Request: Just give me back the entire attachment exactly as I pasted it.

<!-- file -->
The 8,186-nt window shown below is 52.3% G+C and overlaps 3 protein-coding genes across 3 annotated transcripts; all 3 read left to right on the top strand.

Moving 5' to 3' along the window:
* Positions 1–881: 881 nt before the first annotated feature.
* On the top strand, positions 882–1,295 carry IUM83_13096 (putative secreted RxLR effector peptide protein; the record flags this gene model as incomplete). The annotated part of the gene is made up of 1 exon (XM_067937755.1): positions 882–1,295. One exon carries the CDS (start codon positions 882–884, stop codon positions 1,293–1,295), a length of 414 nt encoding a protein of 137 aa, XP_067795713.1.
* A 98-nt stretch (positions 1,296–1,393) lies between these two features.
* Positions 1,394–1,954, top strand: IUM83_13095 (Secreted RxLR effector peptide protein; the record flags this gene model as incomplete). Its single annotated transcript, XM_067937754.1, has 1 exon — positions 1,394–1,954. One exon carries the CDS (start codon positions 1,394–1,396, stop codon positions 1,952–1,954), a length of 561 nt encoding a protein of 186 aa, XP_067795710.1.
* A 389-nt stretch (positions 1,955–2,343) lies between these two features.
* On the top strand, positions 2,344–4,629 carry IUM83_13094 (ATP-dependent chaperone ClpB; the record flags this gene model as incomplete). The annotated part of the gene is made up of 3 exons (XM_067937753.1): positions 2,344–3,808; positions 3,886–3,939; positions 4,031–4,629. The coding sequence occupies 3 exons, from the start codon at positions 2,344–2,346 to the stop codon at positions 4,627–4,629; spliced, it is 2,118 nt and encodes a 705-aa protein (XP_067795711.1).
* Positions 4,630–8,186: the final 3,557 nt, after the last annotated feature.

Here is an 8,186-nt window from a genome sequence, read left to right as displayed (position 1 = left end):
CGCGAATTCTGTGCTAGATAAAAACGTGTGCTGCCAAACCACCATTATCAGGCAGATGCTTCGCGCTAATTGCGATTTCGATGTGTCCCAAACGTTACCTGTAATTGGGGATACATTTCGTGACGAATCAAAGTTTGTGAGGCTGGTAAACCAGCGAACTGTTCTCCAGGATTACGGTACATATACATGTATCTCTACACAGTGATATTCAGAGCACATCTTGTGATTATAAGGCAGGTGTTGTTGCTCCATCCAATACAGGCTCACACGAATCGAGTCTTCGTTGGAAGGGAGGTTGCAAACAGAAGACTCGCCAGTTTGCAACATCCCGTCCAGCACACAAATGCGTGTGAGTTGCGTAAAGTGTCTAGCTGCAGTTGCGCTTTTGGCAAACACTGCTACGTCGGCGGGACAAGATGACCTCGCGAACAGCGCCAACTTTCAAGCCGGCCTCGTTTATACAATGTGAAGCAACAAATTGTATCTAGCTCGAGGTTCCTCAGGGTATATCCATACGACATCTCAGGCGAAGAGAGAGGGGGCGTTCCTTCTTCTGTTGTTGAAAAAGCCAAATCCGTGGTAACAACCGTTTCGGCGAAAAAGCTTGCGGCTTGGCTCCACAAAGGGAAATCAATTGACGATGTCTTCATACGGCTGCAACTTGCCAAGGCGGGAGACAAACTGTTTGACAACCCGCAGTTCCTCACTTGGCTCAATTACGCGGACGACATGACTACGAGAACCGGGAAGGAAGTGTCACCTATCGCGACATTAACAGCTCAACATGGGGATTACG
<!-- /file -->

The 8,186-nt window shown below is 52.3% G+C and overlaps 3 protein-coding genes across 3 annotated transcripts; all 3 read left to right on the top strand.

Moving 5' to 3' along the window:
* Positions 1–881: 881 nt before the first annotated feature.
* On the top strand, positions 882–1,295 carry IUM83_13096 (putative secreted RxLR effector peptide protein; the record flags this gene model as incomplete). The annotated part of the gene is made up of 1 exon (XM_067937755.1): positions 882–1,295. One exon carries the CDS (start codon positions 882–884, stop codon positions 1,293–1,295), a length of 414 nt encoding a protein of 137 aa, XP_067795713.1.
* A 98-nt stretch (positions 1,296–1,393) lies between these two features.
* Positions 1,394–1,954, top strand: IUM83_13095 (Secreted RxLR effector peptide protein; the record flags this gene model as incomplete). Its single annotated transcript, XM_067937754.1, has 1 exon — positions 1,394–1,954. One exon carries the CDS (start codon positions 1,394–1,396, stop codon positions 1,952–1,954), a length of 561 nt encoding a protein of 186 aa, XP_067795710.1.
* A 389-nt stretch (positions 1,955–2,343) lies between these two features.
* On the top strand, positions 2,344–4,629 carry IUM83_13094 (ATP-dependent chaperone ClpB; the record flags this gene model as incomplete). The annotated part of the gene is made up of 3 exons (XM_067937753.1): positions 2,344–3,808; positions 3,886–3,939; positions 4,031–4,629. The coding sequence occupies 3 exons, from the start codon at positions 2,344–2,346 to the stop codon at positions 4,627–4,629; spliced, it is 2,118 nt and encodes a 705-aa protein (XP_067795711.1).
* Positions 4,630–8,186: the final 3,557 nt, after the last annotated feature.

Here is an 8,186-nt window from a genome sequence, read left to right as displayed (position 1 = left end):
CGCGAATTCTGTGCTAGATAAAAACGTGTGCTGCCAAACCACCATTATCAGGCAGATGCTTCGCGCTAATTGCGATTTCGATGTGTCCCAAACGTTACCTGTAATTGGGGATACATTTCGTGACGAATCAAAGTTTGTGAGGCTGGTAAACCAGCGAACTGTTCTCCAGGATTACGGTACATATACATGTATCTCTACACAGTGATATTCAGAGCACATCTTGTGATTATAAGGCAGGTGTTGTTGCTCCATCCAATACAGGCTCACACGAATCGAGTCTTCGTTGGAAGGGAGGTTGCAAACAGAAGACTCGCCAGTTTGCAACATCCCGTCCAGCACACAAATGCGTGTGAGTTGCGTAAAGTGTCTAGCTGCAGTTGCGCTTTTGGCAAACACTGCTACGTCGGCGGGACAAGATGACCTCGCGAACAGCGCCAACTTTCAAGCCGGCCTCGTTTATACAATGTGAAGCAACAAATTGTATCTAGCTCGAGGTTCCTCAGGGTATATCCATACGACATCTCAGGCGAAGAGAGAGGGGGCGTTCCTTCTTCTGTTGTTGAAAAAGCCAAATCCGTGGTAACAACCGTTTCGGCGAAAAAGCTTGCGGCTTGGCTCCACAAAGGGAAATCAATTGACGATGTCTTCATACGGCTGCAACTTGCCAAGGCGGGAGACAAACTGTTTGACAACCCGCAGTTCCTCACTTGGCTCAATTACGCGGACGACATGACTACGAGAACCGGGAAGGAAGTGTCACCTATCGCGACATTAACAGCTCAACATGGGGATTACG